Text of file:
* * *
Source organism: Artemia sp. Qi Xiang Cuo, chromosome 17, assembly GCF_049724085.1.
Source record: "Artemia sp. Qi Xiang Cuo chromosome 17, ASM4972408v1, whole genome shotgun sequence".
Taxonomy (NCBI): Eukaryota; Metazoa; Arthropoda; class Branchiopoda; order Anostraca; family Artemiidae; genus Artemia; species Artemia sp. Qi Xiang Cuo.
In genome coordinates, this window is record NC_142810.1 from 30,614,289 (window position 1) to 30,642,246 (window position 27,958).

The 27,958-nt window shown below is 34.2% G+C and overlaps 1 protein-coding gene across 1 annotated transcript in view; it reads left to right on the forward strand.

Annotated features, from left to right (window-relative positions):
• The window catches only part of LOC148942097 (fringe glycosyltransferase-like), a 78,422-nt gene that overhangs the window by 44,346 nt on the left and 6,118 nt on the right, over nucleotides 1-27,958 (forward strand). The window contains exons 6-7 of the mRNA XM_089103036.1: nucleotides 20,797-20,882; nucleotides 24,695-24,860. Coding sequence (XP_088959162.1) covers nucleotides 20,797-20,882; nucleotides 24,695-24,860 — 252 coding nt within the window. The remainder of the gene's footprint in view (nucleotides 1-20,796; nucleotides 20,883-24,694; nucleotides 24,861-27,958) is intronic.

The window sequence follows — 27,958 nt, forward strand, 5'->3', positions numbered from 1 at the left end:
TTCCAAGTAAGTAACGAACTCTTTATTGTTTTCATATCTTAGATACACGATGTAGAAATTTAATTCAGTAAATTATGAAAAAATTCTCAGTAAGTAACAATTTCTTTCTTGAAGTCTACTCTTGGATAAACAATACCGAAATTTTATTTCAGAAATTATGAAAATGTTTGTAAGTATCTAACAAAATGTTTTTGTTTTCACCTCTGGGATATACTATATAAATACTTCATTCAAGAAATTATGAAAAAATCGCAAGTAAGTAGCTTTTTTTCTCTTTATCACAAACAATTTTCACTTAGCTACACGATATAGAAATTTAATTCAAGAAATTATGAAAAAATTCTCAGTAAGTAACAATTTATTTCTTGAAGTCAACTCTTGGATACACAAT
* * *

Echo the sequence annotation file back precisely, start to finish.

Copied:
Source organism: Artemia sp. Qi Xiang Cuo, chromosome 17, assembly GCF_049724085.1.
Source record: "Artemia sp. Qi Xiang Cuo chromosome 17, ASM4972408v1, whole genome shotgun sequence".
Taxonomy (NCBI): Eukaryota; Metazoa; Arthropoda; class Branchiopoda; order Anostraca; family Artemiidae; genus Artemia; species Artemia sp. Qi Xiang Cuo.
In genome coordinates, this window is record NC_142810.1 from 30,614,289 (window position 1) to 30,642,246 (window position 27,958).

The 27,958-nt window shown below is 34.2% G+C and overlaps 1 protein-coding gene across 1 annotated transcript in view; it reads left to right on the forward strand.

Annotated features, from left to right (window-relative positions):
• The window catches only part of LOC148942097 (fringe glycosyltransferase-like), a 78,422-nt gene that overhangs the window by 44,346 nt on the left and 6,118 nt on the right, over nucleotides 1-27,958 (forward strand). The window contains exons 6-7 of the mRNA XM_089103036.1: nucleotides 20,797-20,882; nucleotides 24,695-24,860. Coding sequence (XP_088959162.1) covers nucleotides 20,797-20,882; nucleotides 24,695-24,860 — 252 coding nt within the window. The remainder of the gene's footprint in view (nucleotides 1-20,796; nucleotides 20,883-24,694; nucleotides 24,861-27,958) is intronic.

The window sequence follows — 27,958 nt, forward strand, 5'->3', positions numbered from 1 at the left end:
TTCCAAGTAAGTAACGAACTCTTTATTGTTTTCATATCTTAGATACACGATGTAGAAATTTAATTCAGTAAATTATGAAAAAATTCTCAGTAAGTAACAATTTCTTTCTTGAAGTCTACTCTTGGATAAACAATACCGAAATTTTATTTCAGAAATTATGAAAATGTTTGTAAGTATCTAACAAAATGTTTTTGTTTTCACCTCTGGGATATACTATATAAATACTTCATTCAAGAAATTATGAAAAAATCGCAAGTAAGTAGCTTTTTTTCTCTTTATCACAAACAATTTTCACTTAGCTACACGATATAGAAATTTAATTCAAGAAATTATGAAAAAATTCTCAGTAAGTAACAATTTATTTCTTGAAGTCAACTCTTGGATACACAAT